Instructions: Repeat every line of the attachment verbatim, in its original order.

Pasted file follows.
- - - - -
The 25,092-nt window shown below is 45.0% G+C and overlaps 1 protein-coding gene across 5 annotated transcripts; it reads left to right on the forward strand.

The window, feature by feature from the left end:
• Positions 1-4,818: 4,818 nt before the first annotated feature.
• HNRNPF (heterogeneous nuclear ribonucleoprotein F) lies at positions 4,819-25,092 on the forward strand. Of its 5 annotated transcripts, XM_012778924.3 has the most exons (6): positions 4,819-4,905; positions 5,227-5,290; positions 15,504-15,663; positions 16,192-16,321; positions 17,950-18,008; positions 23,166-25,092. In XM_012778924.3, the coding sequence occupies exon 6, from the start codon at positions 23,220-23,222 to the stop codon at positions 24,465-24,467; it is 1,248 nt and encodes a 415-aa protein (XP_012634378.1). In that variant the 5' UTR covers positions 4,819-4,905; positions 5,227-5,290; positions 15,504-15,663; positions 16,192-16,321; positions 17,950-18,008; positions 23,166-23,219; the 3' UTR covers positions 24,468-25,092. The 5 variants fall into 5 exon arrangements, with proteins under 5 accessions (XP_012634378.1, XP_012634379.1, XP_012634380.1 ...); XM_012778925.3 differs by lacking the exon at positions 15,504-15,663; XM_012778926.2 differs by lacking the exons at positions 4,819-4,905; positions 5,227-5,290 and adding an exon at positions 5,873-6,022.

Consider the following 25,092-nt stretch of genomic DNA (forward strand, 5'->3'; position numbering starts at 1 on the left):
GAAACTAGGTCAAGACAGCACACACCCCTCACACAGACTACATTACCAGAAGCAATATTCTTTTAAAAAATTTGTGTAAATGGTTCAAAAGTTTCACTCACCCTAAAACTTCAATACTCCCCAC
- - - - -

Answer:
The 25,092-nt window shown below is 45.0% G+C and overlaps 1 protein-coding gene across 5 annotated transcripts; it reads left to right on the forward strand.

The window, feature by feature from the left end:
• Positions 1-4,818: 4,818 nt before the first annotated feature.
• HNRNPF (heterogeneous nuclear ribonucleoprotein F) lies at positions 4,819-25,092 on the forward strand. Of its 5 annotated transcripts, XM_012778924.3 has the most exons (6): positions 4,819-4,905; positions 5,227-5,290; positions 15,504-15,663; positions 16,192-16,321; positions 17,950-18,008; positions 23,166-25,092. In XM_012778924.3, the coding sequence occupies exon 6, from the start codon at positions 23,220-23,222 to the stop codon at positions 24,465-24,467; it is 1,248 nt and encodes a 415-aa protein (XP_012634378.1). In that variant the 5' UTR covers positions 4,819-4,905; positions 5,227-5,290; positions 15,504-15,663; positions 16,192-16,321; positions 17,950-18,008; positions 23,166-23,219; the 3' UTR covers positions 24,468-25,092. The 5 variants fall into 5 exon arrangements, with proteins under 5 accessions (XP_012634378.1, XP_012634379.1, XP_012634380.1 ...); XM_012778925.3 differs by lacking the exon at positions 15,504-15,663; XM_012778926.2 differs by lacking the exons at positions 4,819-4,905; positions 5,227-5,290 and adding an exon at positions 5,873-6,022.

Consider the following 25,092-nt stretch of genomic DNA (forward strand, 5'->3'; position numbering starts at 1 on the left):
GAAACTAGGTCAAGACAGCACACACCCCTCACACAGACTACATTACCAGAAGCAATATTCTTTTAAAAAATTTGTGTAAATGGTTCAAAAGTTTCACTCACCCTAAAACTTCAATACTCCCCAC